On several occasions when Congress has desired to apply certain of the provisions of the extension-of-hours act to employees outside of Washington it has been done by special act, which, of course, it would not have done had it intended these employees to be covered by the general bill. Thus, in 1890, desiring to give certain employees of the customs service outside of Washington certain of the privileges provided by the extension-of-hours act of 1883 (22 Stat. 563), it did so by the following special act:

“ That all officers and employees of the customs service of the Government who receive a per diem compensation shall be entitled to receive the same leave of absence as is provided for clerks and employees in the several executive Departments at. Washington, District of Columbia, by chapter one hundred and twenty-eight, section four, of the United States Statutes at Large, volume twenty-two, pages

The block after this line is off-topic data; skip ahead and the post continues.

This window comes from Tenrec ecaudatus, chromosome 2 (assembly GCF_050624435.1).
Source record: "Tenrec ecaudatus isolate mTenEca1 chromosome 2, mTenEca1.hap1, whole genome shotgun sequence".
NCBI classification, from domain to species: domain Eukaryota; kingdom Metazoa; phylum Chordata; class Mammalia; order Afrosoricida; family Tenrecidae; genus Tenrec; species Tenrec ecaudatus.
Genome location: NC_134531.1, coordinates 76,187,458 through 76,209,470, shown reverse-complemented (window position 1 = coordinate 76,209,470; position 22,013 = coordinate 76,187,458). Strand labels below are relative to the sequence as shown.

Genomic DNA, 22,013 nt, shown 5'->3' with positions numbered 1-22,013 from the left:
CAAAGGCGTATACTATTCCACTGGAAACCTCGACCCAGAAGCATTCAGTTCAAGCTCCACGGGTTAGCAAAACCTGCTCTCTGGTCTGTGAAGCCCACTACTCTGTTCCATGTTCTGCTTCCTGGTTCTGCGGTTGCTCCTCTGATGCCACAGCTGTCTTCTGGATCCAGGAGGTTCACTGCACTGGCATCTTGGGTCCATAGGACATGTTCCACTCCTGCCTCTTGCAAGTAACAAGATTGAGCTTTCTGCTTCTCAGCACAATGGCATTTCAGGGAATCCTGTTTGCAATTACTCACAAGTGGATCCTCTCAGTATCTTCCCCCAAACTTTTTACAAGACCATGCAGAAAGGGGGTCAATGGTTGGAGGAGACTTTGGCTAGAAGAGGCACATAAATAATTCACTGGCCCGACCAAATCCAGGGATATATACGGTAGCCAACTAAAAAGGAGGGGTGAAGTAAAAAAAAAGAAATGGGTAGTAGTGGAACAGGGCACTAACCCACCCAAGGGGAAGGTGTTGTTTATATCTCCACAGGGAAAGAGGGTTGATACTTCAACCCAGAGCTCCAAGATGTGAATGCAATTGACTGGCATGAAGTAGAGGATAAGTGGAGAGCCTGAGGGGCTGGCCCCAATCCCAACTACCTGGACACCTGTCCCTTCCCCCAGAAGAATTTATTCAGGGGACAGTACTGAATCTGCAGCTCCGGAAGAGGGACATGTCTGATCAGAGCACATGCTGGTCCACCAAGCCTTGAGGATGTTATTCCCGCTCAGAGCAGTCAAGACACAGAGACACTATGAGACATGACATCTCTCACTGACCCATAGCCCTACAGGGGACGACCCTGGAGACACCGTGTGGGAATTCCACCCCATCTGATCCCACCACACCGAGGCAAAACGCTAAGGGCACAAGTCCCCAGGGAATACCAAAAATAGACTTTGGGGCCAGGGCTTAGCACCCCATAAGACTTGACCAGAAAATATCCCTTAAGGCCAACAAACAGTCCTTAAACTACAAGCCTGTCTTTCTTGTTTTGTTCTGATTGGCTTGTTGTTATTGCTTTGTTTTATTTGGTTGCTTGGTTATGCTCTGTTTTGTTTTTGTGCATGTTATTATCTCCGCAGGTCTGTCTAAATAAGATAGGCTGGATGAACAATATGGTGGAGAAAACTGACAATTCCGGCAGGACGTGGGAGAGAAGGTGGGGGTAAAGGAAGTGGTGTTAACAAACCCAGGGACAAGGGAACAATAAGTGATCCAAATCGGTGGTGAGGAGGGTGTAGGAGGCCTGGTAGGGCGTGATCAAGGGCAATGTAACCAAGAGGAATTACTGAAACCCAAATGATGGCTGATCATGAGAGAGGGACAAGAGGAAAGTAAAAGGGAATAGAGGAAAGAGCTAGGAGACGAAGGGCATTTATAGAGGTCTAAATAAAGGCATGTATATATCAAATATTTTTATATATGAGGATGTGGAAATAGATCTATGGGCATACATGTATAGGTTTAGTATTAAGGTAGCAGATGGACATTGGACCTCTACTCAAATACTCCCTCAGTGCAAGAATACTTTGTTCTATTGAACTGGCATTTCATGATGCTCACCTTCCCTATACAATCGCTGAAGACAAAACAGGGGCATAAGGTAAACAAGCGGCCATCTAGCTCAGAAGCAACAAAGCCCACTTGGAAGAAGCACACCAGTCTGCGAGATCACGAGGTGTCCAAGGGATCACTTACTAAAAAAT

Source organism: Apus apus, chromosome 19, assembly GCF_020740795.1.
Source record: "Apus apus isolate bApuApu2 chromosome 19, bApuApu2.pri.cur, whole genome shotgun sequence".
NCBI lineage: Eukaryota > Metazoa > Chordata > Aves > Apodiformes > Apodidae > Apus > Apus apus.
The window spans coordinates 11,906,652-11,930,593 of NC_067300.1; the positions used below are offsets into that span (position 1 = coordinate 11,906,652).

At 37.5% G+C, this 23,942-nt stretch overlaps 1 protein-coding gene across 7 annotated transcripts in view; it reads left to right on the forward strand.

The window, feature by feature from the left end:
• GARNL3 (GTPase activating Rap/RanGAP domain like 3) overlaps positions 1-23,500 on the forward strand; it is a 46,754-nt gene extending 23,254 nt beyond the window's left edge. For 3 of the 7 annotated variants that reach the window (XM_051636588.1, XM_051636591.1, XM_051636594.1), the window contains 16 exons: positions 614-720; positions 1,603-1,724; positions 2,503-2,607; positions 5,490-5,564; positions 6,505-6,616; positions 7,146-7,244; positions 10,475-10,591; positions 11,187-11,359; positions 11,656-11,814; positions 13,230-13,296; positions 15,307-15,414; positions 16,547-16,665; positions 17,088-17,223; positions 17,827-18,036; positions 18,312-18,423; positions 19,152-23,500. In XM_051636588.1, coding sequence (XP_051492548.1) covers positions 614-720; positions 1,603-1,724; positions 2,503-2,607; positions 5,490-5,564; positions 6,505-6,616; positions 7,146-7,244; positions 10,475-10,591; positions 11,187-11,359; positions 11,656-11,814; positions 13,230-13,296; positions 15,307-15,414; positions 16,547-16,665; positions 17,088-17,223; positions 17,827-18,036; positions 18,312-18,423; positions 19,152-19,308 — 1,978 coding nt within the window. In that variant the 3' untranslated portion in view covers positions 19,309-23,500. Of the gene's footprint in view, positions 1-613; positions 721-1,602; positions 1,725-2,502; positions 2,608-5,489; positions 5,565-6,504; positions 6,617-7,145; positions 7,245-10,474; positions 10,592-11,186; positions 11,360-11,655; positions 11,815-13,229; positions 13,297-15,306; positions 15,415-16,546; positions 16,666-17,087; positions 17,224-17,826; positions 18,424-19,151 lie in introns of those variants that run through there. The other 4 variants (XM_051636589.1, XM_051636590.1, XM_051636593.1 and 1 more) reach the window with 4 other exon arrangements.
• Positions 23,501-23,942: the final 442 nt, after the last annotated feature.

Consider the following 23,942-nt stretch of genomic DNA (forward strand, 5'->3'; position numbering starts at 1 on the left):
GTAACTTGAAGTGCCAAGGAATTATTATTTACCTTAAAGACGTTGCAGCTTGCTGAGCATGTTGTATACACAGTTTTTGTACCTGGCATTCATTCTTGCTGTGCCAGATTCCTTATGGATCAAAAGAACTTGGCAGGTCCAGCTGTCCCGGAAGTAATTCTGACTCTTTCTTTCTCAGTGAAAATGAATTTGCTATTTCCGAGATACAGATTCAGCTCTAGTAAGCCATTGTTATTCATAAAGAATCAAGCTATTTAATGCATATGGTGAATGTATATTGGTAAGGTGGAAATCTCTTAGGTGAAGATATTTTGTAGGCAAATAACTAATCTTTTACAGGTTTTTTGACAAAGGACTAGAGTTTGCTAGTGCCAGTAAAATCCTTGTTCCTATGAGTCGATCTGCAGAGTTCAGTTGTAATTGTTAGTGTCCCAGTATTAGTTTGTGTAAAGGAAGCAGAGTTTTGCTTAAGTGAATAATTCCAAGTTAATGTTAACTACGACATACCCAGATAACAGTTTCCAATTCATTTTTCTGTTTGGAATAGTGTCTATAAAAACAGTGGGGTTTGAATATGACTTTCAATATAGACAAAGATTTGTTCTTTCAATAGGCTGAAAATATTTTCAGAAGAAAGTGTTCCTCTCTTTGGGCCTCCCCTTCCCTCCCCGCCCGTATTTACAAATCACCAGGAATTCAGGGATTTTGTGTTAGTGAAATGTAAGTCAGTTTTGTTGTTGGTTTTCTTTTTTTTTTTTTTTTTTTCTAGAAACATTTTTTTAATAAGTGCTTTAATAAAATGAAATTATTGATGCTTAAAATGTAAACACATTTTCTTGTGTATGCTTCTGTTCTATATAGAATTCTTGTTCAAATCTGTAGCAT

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five hundred and sixty-three and five hundred and sixtyfour, approved March third, anno Domini eighteen hundred and eighty-three.

SEC. 2. That the Secretary of the Treasury shall make all rules and regulations necessary to carry the provisions of this act into effect (26 Stat. 362).”

In this language Congress itself specifically described the act of 1883 (which was one of the earlier forms of the present hours-of-service act) as applying to the clerks and employees “ at Washington.”